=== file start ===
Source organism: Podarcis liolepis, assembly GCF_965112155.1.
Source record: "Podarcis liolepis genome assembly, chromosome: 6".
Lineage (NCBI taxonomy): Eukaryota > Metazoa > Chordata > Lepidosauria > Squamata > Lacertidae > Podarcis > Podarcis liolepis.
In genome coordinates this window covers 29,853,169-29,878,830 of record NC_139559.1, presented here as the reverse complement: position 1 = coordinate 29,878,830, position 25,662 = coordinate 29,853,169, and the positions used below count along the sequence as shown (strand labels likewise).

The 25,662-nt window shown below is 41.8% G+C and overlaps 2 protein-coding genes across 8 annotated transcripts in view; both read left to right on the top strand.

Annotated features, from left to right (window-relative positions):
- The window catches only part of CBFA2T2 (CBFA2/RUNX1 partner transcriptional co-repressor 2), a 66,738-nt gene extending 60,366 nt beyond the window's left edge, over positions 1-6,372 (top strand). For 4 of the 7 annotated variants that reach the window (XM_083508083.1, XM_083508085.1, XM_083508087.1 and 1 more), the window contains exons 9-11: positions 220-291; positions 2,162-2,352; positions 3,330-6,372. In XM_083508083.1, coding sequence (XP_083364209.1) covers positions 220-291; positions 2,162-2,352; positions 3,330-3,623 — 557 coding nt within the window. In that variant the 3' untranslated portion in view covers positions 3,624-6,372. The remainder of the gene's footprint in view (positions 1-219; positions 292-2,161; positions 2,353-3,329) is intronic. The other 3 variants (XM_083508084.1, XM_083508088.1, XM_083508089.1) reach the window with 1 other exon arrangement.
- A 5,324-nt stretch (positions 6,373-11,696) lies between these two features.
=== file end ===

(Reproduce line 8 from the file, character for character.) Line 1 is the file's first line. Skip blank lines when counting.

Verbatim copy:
- A 5,324-nt stretch (positions 6,373-11,696) lies between these two features.